One of the common myths about high performance is that it’s some exclusive playground reserved only for those in corporate positions or elite athletes.
And it’s an easy assumption to make. Performance in those domains is pretty evident.
But it’s a bit of a chicken-or-egg scenario.
See, it’s not that those industries are better suited to high performance; it’s that high performers often gravitate towards those industries.
In other words, you can be a high performer in any field or role you choose.
Whether it’s as a creative, a student, a parent, or an employee, playing at your best is simply a matter of choice.
(On the flip side, there are corporates and athletes who are definitely not high performers. We all know the guy or girl who had immense talent but wasted it via poor life decisions.)
Here’s just one example of how to be a high performer in any field:
In my last post, I spoke about the myth of multi-tasking and shared a story about a comedian who I now know as Gary Meikle.
I say “now know” because one of the comments on that post was from Gary himself!
(Side note: this is why I encourage people to share their ideas. You never know where it will lead!)
Anyway, Gary’s comment illustrated my point that high performance isn’t reserved exclusively for certain careers or professions.
Here’s what he said:
“I also agree with the ‘just focus on one thing’. When I’m working on a new bit of comedy, I always get more out of the content when I just focus on the subject at hand. Often, my mind wanders to different and new ideas, but I just quickly write them down and then force myself back onto what I was originally thinking about for a block period.”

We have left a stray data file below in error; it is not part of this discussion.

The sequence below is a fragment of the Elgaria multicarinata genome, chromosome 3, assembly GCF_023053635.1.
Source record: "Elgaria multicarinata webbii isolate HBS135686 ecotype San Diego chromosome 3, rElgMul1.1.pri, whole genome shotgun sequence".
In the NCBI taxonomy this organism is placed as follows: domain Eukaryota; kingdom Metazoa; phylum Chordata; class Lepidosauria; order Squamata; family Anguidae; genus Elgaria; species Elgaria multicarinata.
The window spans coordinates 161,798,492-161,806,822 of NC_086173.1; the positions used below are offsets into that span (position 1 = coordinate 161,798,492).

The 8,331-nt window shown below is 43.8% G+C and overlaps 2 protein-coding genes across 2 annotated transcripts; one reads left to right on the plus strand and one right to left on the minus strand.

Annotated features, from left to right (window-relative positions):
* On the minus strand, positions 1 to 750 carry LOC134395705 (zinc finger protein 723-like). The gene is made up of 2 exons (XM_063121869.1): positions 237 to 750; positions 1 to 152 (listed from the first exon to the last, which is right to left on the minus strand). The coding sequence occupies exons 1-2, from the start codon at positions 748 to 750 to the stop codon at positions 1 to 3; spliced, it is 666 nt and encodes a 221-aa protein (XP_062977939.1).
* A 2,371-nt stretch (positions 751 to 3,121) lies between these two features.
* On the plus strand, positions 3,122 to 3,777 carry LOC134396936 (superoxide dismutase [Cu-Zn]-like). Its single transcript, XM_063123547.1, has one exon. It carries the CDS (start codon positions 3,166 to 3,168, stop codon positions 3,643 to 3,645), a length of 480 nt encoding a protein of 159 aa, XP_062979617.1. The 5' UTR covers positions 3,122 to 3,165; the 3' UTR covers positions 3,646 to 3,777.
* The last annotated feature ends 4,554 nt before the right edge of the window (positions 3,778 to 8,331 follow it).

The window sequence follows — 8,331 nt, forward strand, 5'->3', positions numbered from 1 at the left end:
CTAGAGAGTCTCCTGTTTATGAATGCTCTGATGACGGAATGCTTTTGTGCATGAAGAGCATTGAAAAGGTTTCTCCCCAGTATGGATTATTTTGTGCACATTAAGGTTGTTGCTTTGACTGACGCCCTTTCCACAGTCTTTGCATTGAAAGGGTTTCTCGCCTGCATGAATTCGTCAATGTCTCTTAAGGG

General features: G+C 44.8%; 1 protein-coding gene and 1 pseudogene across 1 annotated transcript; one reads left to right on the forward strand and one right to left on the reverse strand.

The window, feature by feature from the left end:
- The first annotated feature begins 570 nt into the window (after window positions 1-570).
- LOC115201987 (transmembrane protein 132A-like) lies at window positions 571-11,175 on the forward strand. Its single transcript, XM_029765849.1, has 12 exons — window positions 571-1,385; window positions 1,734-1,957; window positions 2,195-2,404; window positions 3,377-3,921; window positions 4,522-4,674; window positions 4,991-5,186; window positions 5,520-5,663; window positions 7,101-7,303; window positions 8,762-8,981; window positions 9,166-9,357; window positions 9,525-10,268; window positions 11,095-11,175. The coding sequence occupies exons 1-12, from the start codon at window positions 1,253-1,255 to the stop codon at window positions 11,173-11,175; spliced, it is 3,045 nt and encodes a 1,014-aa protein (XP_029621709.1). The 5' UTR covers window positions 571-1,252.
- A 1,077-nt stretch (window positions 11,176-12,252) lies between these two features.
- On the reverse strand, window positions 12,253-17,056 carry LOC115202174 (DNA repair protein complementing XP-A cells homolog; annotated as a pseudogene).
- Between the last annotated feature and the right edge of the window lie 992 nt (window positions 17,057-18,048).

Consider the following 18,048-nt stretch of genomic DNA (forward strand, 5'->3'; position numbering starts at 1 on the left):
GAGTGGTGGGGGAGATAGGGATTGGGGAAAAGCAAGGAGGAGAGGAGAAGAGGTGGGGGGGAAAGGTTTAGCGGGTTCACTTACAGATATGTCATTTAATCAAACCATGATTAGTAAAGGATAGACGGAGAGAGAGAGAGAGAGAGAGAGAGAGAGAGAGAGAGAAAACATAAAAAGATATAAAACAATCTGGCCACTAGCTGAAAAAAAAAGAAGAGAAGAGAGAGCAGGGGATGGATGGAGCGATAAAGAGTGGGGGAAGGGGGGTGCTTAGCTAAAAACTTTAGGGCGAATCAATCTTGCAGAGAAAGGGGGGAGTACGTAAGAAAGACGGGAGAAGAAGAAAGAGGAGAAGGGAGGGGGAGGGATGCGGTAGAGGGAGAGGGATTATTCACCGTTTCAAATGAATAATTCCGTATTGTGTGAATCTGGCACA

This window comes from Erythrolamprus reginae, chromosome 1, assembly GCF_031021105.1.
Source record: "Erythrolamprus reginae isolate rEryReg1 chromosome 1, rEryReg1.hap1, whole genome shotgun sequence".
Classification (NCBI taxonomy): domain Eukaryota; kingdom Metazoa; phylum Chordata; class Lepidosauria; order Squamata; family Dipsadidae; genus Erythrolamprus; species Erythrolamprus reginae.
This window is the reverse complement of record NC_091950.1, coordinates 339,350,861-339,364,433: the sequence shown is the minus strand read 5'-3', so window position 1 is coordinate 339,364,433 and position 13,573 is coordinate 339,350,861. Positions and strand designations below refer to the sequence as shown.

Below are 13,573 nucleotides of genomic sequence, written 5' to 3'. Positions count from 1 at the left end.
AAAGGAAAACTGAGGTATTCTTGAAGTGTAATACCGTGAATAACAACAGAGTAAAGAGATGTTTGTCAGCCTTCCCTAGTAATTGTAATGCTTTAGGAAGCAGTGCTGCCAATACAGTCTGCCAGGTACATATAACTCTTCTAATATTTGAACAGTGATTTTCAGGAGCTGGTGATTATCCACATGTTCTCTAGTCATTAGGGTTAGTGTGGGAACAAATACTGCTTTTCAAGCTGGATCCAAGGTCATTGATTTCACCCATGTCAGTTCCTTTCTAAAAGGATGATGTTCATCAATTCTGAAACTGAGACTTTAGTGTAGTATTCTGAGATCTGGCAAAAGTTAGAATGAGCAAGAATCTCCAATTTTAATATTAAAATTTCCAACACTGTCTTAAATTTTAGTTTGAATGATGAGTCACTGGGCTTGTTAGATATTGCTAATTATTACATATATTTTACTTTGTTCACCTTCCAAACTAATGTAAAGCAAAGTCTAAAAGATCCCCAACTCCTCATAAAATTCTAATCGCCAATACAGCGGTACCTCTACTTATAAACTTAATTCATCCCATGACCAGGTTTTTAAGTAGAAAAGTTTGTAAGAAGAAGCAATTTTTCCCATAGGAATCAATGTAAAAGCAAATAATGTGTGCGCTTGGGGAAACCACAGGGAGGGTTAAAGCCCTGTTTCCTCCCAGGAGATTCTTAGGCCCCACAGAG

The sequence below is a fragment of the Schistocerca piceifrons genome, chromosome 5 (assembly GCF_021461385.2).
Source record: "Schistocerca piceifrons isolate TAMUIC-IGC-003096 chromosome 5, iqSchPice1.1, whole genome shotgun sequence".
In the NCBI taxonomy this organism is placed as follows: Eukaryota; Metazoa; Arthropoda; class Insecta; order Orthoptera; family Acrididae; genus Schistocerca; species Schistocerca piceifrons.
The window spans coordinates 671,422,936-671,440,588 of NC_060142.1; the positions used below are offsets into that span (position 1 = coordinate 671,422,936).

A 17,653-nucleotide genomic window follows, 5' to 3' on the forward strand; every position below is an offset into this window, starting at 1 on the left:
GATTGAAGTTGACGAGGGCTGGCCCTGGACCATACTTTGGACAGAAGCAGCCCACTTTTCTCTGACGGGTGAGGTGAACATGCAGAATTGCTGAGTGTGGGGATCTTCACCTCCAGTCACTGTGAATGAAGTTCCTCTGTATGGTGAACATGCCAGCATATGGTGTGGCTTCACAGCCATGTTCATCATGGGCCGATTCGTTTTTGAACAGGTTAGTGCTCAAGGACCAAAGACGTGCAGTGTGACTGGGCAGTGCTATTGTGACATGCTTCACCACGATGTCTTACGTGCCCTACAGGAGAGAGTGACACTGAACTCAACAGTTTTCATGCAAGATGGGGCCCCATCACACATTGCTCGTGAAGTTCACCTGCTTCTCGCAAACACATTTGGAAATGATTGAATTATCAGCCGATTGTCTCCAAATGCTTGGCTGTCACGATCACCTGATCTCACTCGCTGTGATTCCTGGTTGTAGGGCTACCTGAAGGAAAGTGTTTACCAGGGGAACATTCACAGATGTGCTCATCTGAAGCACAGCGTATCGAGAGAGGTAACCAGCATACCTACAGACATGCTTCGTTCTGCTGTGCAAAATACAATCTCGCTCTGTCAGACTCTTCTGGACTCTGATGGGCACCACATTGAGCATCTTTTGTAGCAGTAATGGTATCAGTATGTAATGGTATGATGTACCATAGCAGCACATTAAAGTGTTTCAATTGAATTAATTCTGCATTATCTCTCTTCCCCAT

And, as if I couldn’t like Gary any more, he ended with this gold:
“I’m no more talented than anyone else, but I’m up earlier and work harder and for longer than most.”
It reminds me of another famous comedian whom I’ve spoken about before, Jerry Seinfeld. Using what is now known as the Seinfeld Strategy, he committed to simply writing a new joke every day, no matter how good or bad he deemed it to be.
Or Chris Rock, who would do small gigs at stand-up comedy clubs the night after performing in front of sold-out audiences in order to practice new content. Not all of it would land with the small crowd, but the parts that did would become the foundation for his big shows.
Most people would look at comedians (or any creatives for that matter), and think that what they did was fun. But make no bones about it, these guys (like all high performers) are out there putting in the sets and reps when the lights go out and everyone else goes home.
From the examples above, it’s clear that high performance isn’t an exclusive domain reserved for a select few, but rather a way in which anyone can choose to perform in their own domain, whatever that may be.
The only question is whether or not you decide to drift along on autopilot or if you commit to becoming the best (your best) at whatever it is that you choose to do.
That, my fellow high performer, is on you.
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